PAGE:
Marlies Wirth, Curator MAK NITE Lab
The notion of performativity shifts the focus to the activities of producing and making as well as to those actions, exchange processes, changes, and dynamics that define actors and cultural events. What is in the center therefore is not so much objects, monuments or artworks considered as representing a culture or a cultural self-image, but rather the dynamic processes of making and using them.
Performative works blur the boundary between pure/applied arts and popular culture and, with their multi-media concepts, call genre borders into question.
>> Performance has established itself in Western modern art not only as a presentation technique in a media public, but also as a kind of scenic art practice. Going For Change, performative art forms may address all sorts of things: social systems of order, cultural conventions and signs, political and aesthetic provocation, the search for utopias and heterotopian spaces, the indication of the absent, the tracing of the repressed and forgottenin brief, performativity creates spaces of possibility and seeks to develop an aesthetic strategy to explore the ever more subtle boundaries between representation and spectacle, play and seriousness, the real and the imaginary.
Precisely because performativity is defined as an aesthetic practice in the social process, performance art is a serious game which does not pretend to be, but actually is, creating an irreproducible presence. In respect to a performative approach in design and considering design as a space of thought and a strategy for action, the concept of DIY(do it yourself) can also be subsumed here as it permits developing a kind of design performance (though without the classical workshop character).
>> Installation as a specific working concept in art, design, and architecture hasin its space-consuming quality and the resultant experiential elementsa large performative potential which is able to create an original and individual context for subjects and issues to be interpreted. Referring to Nicolas Bourriauds notion of Relational Aesthetics, or Social Practice, demonstrated by, among others, Rirkrit Tiravanija in his Social Cooking performance-installations, the performative installation ties the event character of performativity in with the materiality of the installation, so as to facilitate the simultaneity of action and experience or to make the event character of art production (as a process) continue to be felt in the installation.
So the performative Installation combines in itself presence and representation, ephemeral and permanent elements, immateriality and materiality. It is distinguished from the performance as a singular act (in the sense of Judith Butler), as it is not about dissolving the work in the event, but about achieving a symbiosis of both. Performative installations can enact reality through constructed situations, they can give spatial visibility to narration und communication and can be regarded as performing architecture and performing change.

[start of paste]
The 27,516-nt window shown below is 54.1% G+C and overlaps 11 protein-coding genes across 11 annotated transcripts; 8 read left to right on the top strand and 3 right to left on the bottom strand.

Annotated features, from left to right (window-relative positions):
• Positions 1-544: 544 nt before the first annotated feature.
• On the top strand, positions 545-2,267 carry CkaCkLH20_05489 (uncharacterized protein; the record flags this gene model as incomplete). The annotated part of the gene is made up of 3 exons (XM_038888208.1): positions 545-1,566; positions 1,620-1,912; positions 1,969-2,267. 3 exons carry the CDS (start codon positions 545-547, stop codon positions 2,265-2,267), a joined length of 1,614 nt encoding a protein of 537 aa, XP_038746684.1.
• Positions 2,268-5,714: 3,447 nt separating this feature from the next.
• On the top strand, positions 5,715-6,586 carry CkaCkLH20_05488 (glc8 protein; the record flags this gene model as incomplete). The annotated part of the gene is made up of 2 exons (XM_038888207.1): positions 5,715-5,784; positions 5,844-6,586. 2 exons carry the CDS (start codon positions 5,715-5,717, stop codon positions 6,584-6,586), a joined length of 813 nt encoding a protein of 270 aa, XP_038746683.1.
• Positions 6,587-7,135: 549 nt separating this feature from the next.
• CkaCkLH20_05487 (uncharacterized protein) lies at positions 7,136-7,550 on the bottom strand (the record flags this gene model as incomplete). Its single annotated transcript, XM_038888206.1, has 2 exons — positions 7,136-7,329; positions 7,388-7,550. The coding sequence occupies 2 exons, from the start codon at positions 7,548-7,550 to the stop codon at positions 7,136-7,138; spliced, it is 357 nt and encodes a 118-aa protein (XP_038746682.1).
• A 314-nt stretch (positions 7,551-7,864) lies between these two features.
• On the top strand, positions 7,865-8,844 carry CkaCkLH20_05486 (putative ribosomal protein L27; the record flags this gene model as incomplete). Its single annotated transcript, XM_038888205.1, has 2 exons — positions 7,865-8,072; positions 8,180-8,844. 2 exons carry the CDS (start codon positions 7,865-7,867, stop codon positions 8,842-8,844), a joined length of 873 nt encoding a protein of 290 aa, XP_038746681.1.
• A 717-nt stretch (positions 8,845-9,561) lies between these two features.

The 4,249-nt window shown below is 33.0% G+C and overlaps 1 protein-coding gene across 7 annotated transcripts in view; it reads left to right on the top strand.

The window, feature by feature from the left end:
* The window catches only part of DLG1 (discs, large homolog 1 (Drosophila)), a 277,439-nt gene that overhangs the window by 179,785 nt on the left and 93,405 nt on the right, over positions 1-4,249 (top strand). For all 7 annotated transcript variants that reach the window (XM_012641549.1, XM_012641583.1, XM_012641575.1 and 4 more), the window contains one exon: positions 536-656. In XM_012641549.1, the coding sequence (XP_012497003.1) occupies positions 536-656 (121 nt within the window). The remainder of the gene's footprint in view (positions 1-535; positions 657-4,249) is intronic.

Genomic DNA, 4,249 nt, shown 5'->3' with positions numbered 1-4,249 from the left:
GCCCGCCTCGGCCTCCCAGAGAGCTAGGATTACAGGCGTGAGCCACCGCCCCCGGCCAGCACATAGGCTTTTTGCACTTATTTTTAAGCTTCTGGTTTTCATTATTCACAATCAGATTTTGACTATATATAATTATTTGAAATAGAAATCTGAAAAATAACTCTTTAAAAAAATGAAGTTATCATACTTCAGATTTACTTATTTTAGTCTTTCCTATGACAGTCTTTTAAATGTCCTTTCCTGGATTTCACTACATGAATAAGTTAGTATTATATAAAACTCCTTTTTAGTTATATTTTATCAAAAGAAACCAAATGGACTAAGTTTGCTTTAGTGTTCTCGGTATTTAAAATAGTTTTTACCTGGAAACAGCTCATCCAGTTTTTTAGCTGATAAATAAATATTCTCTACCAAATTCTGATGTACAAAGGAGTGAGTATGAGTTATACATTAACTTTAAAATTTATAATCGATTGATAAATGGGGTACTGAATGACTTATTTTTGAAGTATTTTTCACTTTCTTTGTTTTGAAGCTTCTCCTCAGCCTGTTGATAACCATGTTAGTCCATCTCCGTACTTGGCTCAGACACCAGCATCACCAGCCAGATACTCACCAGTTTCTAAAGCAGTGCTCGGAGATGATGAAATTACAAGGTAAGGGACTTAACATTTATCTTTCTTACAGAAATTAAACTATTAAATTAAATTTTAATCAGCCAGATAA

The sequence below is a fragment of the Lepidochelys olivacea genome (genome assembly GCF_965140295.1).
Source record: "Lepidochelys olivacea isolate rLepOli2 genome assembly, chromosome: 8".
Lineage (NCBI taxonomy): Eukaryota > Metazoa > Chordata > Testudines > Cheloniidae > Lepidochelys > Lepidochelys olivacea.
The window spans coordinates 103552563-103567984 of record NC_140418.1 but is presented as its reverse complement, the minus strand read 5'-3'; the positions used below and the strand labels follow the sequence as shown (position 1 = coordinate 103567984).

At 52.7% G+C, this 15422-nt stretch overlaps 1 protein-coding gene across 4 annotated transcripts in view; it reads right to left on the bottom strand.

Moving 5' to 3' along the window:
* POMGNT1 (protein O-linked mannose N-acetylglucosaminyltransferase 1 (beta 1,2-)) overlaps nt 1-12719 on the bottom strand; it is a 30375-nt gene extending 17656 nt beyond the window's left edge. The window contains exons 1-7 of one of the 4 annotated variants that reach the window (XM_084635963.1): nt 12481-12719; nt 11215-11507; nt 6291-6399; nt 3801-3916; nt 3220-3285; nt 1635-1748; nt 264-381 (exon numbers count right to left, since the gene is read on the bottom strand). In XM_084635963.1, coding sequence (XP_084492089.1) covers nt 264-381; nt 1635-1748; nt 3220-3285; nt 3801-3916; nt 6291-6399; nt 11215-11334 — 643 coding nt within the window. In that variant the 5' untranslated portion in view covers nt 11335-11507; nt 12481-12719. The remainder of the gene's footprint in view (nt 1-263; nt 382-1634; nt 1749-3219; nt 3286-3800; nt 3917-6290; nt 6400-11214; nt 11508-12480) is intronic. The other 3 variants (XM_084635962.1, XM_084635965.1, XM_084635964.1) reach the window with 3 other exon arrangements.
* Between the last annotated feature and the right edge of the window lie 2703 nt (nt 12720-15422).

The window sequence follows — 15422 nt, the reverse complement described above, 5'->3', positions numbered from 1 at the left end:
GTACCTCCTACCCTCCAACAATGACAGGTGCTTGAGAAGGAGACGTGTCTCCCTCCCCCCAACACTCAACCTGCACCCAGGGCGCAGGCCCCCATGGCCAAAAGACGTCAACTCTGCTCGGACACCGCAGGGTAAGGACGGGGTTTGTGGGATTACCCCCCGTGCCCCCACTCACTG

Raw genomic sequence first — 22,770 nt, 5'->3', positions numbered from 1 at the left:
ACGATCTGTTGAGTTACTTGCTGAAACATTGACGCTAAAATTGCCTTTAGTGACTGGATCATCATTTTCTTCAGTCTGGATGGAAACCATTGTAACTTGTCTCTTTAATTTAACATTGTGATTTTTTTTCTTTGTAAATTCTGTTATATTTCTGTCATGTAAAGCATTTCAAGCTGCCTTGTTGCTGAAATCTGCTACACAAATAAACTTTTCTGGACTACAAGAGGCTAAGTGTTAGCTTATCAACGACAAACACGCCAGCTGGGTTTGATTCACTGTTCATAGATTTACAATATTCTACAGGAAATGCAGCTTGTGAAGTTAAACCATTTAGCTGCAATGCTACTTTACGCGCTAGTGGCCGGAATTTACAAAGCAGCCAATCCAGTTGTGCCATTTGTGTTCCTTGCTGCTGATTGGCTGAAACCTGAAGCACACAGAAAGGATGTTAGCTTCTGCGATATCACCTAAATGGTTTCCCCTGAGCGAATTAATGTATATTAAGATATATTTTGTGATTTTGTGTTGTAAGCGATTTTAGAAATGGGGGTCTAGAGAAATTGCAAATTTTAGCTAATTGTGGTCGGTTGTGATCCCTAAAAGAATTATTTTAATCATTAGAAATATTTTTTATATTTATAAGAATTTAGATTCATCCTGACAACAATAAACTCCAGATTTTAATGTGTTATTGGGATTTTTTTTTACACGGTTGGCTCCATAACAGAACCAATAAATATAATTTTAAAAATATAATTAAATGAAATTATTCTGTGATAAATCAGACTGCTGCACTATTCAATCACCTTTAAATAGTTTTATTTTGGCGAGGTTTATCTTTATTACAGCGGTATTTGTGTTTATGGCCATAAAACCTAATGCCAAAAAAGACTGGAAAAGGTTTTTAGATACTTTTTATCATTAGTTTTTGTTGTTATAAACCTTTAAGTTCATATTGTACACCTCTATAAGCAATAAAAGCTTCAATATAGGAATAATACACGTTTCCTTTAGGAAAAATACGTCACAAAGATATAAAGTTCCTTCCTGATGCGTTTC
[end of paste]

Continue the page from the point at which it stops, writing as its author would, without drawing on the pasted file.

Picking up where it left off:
>> Film is an unusual, but also an obvious medium when it comes to the question of how to make a performative approach to architecture and design. The perception of a place (or architecture) is redefined by the targeted and subjective directing of the recipients gaze, by making them see through the eyes of another person. A filmic work is, like a performance, the epitome of a constructed situation. The given, the readymade, the industrial product, technicized image production all undergo a shift of meaning in the modern voyeuristic structure of perception.
From a conceptual point of view, a filmic piece may be referred to (analogous to Lucy Lippards Six Years: The Dematerialization of the Art Object from 1966 to 1972, University of California Press, 1973/1997) as a dematerialized form of performativity which is about the perception of behaviors and thought processes as such. Direct experience on site places no role here, since the concentration on the curated (moving) image enables a different type of attention to sensual and visual phenomena.
Also falling in this category is (unlike classical VJing) the contemporary production of Visuals, which can be read as an exciting and seminal special new applied-arts genre.